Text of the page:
One thing not obvious is that I was also experimenting with phasing distance and polarization. The board the antennas are mounted to has multiple positions so I was moving the antennas closer together plus also rotating polarization, both individually and together. The position you see them mounted to (and the widest) was what I calculated as the optimum maximum, but I wanted flexibility. All of this takes time the longer you need to wait to get results and it quickly add up, especially when you are supposed to be on vacation!

Hi Rexy,

Engineering team still looking at the RSSI display interval request. Please stay tuned :o

Than You

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Any update on this to decrease the interval?

Quick update on this, greater and more uniform gain can be achieved by angling the antennas in and thereby maintaining .5 wavelength over all bands

Miss out this forum thread …

We had enhanced this for sometimes. The refresh rate had been changed to 1 second.

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OK, thanks!

I know this is an old thread, but if you connect 2 antennas to a modem like this, do the antennas need to match? I have one 1900 mhz antenna and one of the wilson wide band yagi antennas. Currently, I only have 1 antenna connected to my modem (the 1900 mhz one). I’m thinking of running another cable and antenna and connecting both to the modem to take advantage of the mimo capabilities and also carrier aggregation to other bands. So, can one antenna be 1900 mhz only and the other be a wide band or should I order another wideband yagi to match?

You could use the 1900mhz, but not sure what you are trying to achieve. If you just want to use what you have then sure, have it. If you want maximum RX/TX gain for maximum range then use identical antennas with a proper combiner/splitter. Additionally, the antennas should be mounted 1/2 wavelength apart and that means closer at the front. Do you know for a fact you are only connecting on 1900mhz? If not then the wideband Yagi’s make more sense. MIMO is only in play when you use the Aux connector and in that situation the antenna should be more than 1 wavelength away from the primary antenna. If you want carrier aggregation then you’ll need an LTE-A version modem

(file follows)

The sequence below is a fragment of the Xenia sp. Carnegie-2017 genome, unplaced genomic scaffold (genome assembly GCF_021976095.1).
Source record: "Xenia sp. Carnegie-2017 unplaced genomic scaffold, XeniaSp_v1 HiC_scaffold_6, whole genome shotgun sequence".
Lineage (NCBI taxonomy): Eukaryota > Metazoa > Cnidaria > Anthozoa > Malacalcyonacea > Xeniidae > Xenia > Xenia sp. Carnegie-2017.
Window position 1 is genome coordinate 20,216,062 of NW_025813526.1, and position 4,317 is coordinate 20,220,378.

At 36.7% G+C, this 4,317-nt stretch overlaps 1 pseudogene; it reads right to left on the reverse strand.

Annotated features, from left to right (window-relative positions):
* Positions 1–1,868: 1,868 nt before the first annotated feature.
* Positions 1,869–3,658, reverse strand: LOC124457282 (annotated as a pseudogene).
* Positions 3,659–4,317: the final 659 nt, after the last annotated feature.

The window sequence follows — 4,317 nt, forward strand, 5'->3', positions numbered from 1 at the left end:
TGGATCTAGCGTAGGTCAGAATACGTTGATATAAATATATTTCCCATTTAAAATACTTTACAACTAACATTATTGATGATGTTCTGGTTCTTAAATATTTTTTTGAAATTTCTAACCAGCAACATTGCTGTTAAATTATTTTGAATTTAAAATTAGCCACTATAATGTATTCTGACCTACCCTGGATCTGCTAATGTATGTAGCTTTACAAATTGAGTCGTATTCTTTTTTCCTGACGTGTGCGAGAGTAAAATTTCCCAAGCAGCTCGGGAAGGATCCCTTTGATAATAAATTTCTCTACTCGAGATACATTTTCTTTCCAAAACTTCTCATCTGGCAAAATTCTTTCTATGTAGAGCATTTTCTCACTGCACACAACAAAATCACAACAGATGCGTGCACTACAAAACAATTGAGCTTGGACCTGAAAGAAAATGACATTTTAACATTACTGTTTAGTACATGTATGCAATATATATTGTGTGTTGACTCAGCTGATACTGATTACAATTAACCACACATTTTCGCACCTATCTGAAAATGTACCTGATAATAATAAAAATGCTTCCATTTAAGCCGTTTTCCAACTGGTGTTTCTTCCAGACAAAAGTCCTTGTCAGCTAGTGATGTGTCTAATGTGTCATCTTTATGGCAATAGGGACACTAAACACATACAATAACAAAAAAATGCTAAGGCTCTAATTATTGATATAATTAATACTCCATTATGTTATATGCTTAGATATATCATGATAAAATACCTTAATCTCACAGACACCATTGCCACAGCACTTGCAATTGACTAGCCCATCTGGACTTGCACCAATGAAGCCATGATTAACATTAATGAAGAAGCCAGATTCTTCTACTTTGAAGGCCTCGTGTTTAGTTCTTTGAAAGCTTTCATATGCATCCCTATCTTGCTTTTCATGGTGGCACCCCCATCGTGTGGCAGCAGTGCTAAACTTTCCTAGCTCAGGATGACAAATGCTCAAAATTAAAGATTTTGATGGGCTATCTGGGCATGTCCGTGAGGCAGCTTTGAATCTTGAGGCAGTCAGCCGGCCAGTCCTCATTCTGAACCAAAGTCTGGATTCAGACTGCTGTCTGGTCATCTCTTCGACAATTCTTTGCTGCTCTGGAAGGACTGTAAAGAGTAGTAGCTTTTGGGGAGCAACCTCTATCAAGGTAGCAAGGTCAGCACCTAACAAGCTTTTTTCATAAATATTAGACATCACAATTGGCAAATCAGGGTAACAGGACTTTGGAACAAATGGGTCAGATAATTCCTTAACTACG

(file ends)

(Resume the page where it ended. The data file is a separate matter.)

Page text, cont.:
I live in a rural area and have been using a Netgear modem (LB1120) with a 20 dB inline booster connected to a 1900 mHz antenna on AT&T. Band 2 has most of the bandwidth here and is much faster than the other LTE bands at my house (bands 5 and 12). So, before carrier aggregation, I focused only on band 2. I can get about 30 mbps with only band 2. However, I also have a Netgear nighthawk mobile router that does CA and I noticed that it will do 50 mbps at my house with no external antennas or booster. I think the extra speed is because of carrier aggregation combining the other bands with band 2. So, I am thinking of upgrading everything. I was thinking about a Pepwave router with LTE-A modem and also running 2 cables / antennas from outside to the new router. I also thought I would try it without any boosters. My signal is weak, but manageable I think. I just wasn’t sure if the antennas need to match for CA? My current 1900 mHz antenna has 17 dBi gain and the wide band antenna is about 10 dBi. I don’t mind ordering new antennas if there is a better option/combo.

Or maybe a better way to ask my question would be:

If i was starting over with equipment, what would give me the best speed reliably? My conditions are: 4 miles from AT&T tower in rural area and bands from tower are BAnd 2 - 20mHz wide, Band 5 - 5 mHz wide, Band 12 - 10 mHz wide. The signal strength outside of my house using app on my phone is: Band 2 RSRP is about -110 dB and BAnd 12 RSRP is about -100 dB. I don’t remember the strength from Band 5. All of those bands come from the same tower.

The setup i am thinking of is: Pepwave Max BR1 MK2 with LTE-A modem and running 2 LMR400 cables (50’ long) from the Pepwave to 2 outside antennas. Not sure which antennas yet.

You’re working off of one cell site so I would stick with one cable and one antenna once you upgrade to an LTE-A Peplink unit. 4 miles is easy, K.I.S.S. and leave the booster out. LMR400 coax if you’re going any distance.

How about one of these?


The primary benefit of MIMO is to compensate for multipath in urban settings and that Aux port is receive only so don’t waste your time, it won’t help in your situation.